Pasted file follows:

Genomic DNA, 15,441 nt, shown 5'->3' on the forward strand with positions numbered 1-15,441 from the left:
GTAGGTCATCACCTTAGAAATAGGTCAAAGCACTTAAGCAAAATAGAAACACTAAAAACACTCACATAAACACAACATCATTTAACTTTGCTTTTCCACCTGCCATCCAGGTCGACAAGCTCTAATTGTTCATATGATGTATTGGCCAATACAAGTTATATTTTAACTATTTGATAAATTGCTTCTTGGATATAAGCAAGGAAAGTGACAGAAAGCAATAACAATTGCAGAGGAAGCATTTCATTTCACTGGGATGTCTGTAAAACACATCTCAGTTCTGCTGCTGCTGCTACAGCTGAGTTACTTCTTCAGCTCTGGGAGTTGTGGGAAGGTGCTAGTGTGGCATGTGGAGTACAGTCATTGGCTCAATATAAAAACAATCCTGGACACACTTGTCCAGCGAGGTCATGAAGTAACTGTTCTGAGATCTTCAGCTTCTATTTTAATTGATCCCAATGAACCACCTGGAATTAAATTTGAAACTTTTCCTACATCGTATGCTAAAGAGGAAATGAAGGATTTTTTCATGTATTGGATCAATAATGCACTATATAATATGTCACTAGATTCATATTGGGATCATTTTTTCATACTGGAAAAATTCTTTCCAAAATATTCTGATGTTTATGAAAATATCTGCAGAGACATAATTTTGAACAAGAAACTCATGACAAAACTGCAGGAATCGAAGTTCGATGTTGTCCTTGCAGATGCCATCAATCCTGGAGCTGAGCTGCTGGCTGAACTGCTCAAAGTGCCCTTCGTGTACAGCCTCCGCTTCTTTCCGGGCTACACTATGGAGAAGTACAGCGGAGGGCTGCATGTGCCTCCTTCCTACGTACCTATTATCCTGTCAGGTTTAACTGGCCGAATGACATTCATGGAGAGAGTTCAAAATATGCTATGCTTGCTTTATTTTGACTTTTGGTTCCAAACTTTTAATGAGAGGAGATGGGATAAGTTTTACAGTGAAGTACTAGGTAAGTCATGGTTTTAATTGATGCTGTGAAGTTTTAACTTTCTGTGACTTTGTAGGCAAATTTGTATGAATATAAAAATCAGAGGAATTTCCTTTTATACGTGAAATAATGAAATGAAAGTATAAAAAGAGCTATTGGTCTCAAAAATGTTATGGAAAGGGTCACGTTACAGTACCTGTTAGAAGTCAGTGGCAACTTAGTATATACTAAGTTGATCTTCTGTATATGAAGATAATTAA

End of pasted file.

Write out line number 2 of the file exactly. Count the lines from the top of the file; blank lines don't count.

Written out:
GTAGGTCATCACCTTAGAAATAGGTCAAAGCACTTAAGCAAAATAGAAACACTAAAAACACTCACATAAACACAACATCATTTAACTTTGCTTTTCCACCTGCCATCCAGGTCGACAAGCTCTAATTGTTCATATGATGTATTGGCCAATACAAGTTATATTTTAACTATTTGATAAATTGCTTCTTGGATATAAGCAAGGAAAGTGACAGAAAGCAATAACAATTGCAGAGGAAGCATTTCATTTCACTGGGATGTCTGTAAAACACATCTCAGTTCTGCTGCTGCTGCTACAGCTGAGTTACTTCTTCAGCTCTGGGAGTTGTGGGAAGGTGCTAGTGTGGCATGTGGAGTACAGTCATTGGCTCAATATAAAAACAATCCTGGACACACTTGTCCAGCGAGGTCATGAAGTAACTGTTCTGAGATCTTCAGCTTCTATTTTAATTGATCCCAATGAACCACCTGGAATTAAATTTGAAACTTTTCCTACATCGTATGCTAAAGAGGAAATGAAGGATTTTTTCATGTATTGGATCAATAATGCACTATATAATATGTCACTAGATTCATATTGGGATCATTTTTTCATACTGGAAAAATTCTTTCCAAAATATTCTGATGTTTATGAAAATATCTGCAGAGACATAATTTTGAACAAGAAACTCATGACAAAACTGCAGGAATCGAAGTTCGATGTTGTCCTTGCAGATGCCATCAATCCTGGAGCTGAGCTGCTGGCTGAACTGCTCAAAGTGCCCTTCGTGTACAGCCTCCGCTTCTTTCCGGGCTACACTATGGAGAAGTACAGCGGAGGGCTGCATGTGCCTCCTTCCTACGTACCTATTATCCTGTCAGGTTTAACTGGCCGAATGACATTCATGGAGAGAGTTCAAAATATGCTATGCTTGCTTTATTTTGACTTTTGGTTCCAAACTTTTAATGAGAGGAGATGGGATAAGTTTTACAGTGAAGTACTAGGTAAGTCATGGTTTTAATTGATGCTGTGAAGTTTTAACTTTCTGTGACTTTGTAGGCAAATTTGTATGAATATAAAAATCAGAGGAATTTCCTTTTATACGTGAAATAATGAAATGAAAGTATAAAAAGAGCTATTGGTCTCAAAAATGTTATGGAAAGGGTCACGTTACAGTACCTGTTAGAAGTCAGTGGCAACTTAGTATATACTAAGTTGATCTTCTGTATATGAAGATAATTAA